Using data from 25,000 people, researchers from the Faculty of Medicine and University College London's Institute of Neurology discovered that a rare genetic mutation in the TREM2 gene — which helps trigger immune system responses — is also associated with increased risk of Alzheimer's. The discovery supports an emerging theory about the role of the immune system in the disease.
"This discovery provides an increasingly firm link between brain inflammation and increased risk for Alzheimer's," says Dr. Peter St George-Hyslop, director of U of T's Tanz Centre for Research in Neurodegenerative Diseases. "This is an important step towards unraveling the hidden causes of this disease, so that we can develop treatments and interventions to end one of the 21st century's most significant health challenges."
St George-Hyslop, renowned for identifying five genes associated with Alzheimer's disease, says the breakthrough is, "another win for U of T scientists who are building on a worldwide legacy of expertise in neurodegenerative research."
The team began by sequencing the genes of 1,092 people with Alzheimer's and a control group of 1,107 healthy people. The results showed several mutations in the TREM2 gene occurred more frequently in people who had the disease than in those without the disease. One mutation – known as R47H – had a particularly strong association with the disease.
The mutation makes a patient three times more likely to develop the disease, although it affects just 0.3 per cent of the population.
"While the genetic mutation we found is extremely rare, its effect on the immune system is a strong indicator that this system may be a key player in the disease," says Dr. Rita Geurreiro from UCL, the study's lead author.
The study is published now in the New England Journal of Medicine.
Nicole Bodnar | EurekAlert!
Water forms 'spine of hydration' around DNA, group finds
26.05.2017 | Cornell University
How herpesviruses win the footrace against the immune system
26.05.2017 | Helmholtz-Zentrum für Infektionsforschung
Staphylococcus aureus is a feared pathogen (MRSA, multi-resistant S. aureus) due to frequent resistances against many antibiotics, especially in hospital infections. Researchers at the Paul-Ehrlich-Institut have identified immunological processes that prevent a successful immune response directed against the pathogenic agent. The delivery of bacterial proteins with RNA adjuvant or messenger RNA (mRNA) into immune cells allows the re-direction of the immune response towards an active defense against S. aureus. This could be of significant importance for the development of an effective vaccine. PLOS Pathogens has published these research results online on 25 May 2017.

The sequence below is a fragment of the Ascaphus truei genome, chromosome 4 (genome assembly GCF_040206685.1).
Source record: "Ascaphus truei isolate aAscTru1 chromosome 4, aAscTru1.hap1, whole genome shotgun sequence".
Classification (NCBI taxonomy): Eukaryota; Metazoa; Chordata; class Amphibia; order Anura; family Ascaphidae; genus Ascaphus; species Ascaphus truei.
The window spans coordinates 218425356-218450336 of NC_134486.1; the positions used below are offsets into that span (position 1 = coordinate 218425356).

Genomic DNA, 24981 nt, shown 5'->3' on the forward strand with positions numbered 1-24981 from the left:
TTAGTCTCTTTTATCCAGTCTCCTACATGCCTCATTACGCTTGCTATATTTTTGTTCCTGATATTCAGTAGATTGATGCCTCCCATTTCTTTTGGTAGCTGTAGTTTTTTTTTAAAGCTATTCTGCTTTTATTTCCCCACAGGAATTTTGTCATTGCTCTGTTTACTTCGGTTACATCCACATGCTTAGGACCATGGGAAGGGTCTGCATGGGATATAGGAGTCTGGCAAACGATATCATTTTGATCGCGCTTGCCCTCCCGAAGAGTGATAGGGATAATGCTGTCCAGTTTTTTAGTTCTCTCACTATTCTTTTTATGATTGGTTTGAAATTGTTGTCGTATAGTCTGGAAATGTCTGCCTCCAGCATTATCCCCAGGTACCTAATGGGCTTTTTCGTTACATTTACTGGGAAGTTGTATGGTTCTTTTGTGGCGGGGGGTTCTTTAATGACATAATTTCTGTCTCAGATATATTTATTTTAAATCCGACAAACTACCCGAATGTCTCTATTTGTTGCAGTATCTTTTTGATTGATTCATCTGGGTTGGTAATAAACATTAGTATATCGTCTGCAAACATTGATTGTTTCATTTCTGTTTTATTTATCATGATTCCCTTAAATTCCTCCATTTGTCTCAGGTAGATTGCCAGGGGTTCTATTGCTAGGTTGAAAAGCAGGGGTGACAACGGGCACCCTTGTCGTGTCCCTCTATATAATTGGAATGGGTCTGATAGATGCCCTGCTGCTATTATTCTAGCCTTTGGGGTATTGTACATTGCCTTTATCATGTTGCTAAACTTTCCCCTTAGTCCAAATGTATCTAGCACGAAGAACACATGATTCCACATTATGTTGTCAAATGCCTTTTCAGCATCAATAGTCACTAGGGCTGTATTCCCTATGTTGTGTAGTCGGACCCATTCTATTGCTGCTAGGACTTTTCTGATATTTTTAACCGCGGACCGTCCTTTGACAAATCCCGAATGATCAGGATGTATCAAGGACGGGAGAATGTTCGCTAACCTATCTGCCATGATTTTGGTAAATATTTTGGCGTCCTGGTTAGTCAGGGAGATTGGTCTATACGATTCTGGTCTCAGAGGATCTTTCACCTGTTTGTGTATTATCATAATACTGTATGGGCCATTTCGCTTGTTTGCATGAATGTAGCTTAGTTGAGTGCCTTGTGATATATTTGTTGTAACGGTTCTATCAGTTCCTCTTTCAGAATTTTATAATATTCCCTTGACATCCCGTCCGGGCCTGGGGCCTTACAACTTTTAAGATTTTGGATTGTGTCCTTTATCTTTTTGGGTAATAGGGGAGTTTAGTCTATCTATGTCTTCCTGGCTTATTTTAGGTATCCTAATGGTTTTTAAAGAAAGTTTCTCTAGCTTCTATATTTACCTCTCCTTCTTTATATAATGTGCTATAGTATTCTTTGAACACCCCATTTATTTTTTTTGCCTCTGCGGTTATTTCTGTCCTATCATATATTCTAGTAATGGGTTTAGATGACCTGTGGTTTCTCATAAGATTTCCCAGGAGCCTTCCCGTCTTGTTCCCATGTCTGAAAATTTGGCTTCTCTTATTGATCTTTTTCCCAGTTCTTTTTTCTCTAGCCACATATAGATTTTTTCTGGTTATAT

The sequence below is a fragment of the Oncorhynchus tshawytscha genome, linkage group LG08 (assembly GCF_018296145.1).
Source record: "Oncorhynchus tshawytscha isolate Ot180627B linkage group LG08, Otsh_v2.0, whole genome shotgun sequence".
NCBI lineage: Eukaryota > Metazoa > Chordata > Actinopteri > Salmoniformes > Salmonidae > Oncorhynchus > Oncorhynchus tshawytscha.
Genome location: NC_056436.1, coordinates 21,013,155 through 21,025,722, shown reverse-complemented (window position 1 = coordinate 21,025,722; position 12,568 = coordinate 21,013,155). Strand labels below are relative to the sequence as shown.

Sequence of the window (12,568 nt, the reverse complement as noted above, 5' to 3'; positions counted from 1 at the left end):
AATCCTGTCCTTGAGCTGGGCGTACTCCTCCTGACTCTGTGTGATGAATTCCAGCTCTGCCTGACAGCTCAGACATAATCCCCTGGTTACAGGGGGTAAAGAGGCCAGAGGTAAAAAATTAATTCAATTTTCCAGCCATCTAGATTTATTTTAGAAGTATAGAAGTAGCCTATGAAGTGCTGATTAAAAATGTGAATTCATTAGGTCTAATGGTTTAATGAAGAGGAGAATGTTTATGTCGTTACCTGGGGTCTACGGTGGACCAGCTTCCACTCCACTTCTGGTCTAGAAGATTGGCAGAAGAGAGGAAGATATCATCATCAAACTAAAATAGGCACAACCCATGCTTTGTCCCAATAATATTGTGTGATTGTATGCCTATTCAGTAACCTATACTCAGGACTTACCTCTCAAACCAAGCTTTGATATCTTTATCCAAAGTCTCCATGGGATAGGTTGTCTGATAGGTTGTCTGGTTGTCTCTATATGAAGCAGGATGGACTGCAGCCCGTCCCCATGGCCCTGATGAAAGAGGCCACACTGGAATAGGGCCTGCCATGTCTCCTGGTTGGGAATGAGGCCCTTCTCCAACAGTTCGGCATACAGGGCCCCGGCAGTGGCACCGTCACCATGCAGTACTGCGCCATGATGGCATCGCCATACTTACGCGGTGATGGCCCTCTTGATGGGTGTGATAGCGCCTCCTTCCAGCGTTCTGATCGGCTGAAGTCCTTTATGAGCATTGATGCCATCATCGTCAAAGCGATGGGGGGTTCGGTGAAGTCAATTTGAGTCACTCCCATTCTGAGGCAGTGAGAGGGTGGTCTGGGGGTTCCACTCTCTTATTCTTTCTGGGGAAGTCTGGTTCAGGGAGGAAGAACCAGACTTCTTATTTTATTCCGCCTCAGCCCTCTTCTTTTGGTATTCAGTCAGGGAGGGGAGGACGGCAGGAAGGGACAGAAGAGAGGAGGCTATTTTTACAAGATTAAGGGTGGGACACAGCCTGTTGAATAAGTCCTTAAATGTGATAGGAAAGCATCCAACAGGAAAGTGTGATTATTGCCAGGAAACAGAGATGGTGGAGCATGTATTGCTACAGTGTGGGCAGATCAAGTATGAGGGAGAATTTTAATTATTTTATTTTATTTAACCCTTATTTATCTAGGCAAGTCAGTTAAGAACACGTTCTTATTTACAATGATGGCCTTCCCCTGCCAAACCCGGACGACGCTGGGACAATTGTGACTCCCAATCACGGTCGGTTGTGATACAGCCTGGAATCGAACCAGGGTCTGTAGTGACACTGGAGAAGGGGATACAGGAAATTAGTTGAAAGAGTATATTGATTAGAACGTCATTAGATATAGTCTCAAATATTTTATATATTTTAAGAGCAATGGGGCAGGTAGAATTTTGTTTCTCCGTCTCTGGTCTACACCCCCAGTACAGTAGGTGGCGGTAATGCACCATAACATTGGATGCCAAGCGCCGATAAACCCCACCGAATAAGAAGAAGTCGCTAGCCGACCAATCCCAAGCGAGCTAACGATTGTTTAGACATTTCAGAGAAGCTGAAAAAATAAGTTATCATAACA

Staphylococcus aureus (S. aureus) is a bacterium that colonizes by far more than half of the skin and the mucosa of adults, usually without causing infections....
Physicists from the University of Würzburg are capable of generating identical looking single light particles at the push of a button. Two new studies now demonstrate the potential this method holds.
The quantum computer has fuelled the imagination of scientists for decades: It is based on fundamentally different phenomena than a conventional computer....
An international team of physicists has monitored the scattering behaviour of electrons in a non-conducting material in real-time. Their insights could be beneficial for radiotherapy.
We can refer to electrons in non-conducting materials as ‘sluggish’. Typically, they remain fixed in a location, deep inside an atomic composite. It is hence...
Two-dimensional magnetic structures are regarded as a promising material for new types of data storage, since the magnetic properties of individual molecular building blocks can be investigated and modified. For the first time, researchers have now produced a wafer-thin ferrimagnet, in which molecules with different magnetic centers arrange themselves on a gold surface to form a checkerboard pattern. Scientists at the Swiss Nanoscience Institute at the University of Basel and the Paul Scherrer Institute published their findings in the journal Nature Communications.
Ferrimagnets are composed of two centers which are magnetized at different strengths and point in opposing directions. Two-dimensional, quasi-flat ferrimagnets...
An Australian-Chinese research team has created the world's thinnest hologram, paving the way towards the integration of 3D holography into everyday...
24.05.2017 | Event News
23.05.2017 | Event News
22.05.2017 | Event News
26.05.2017 | Life Sciences
26.05.2017 | Life Sciences
26.05.2017 | Physics and Astronomy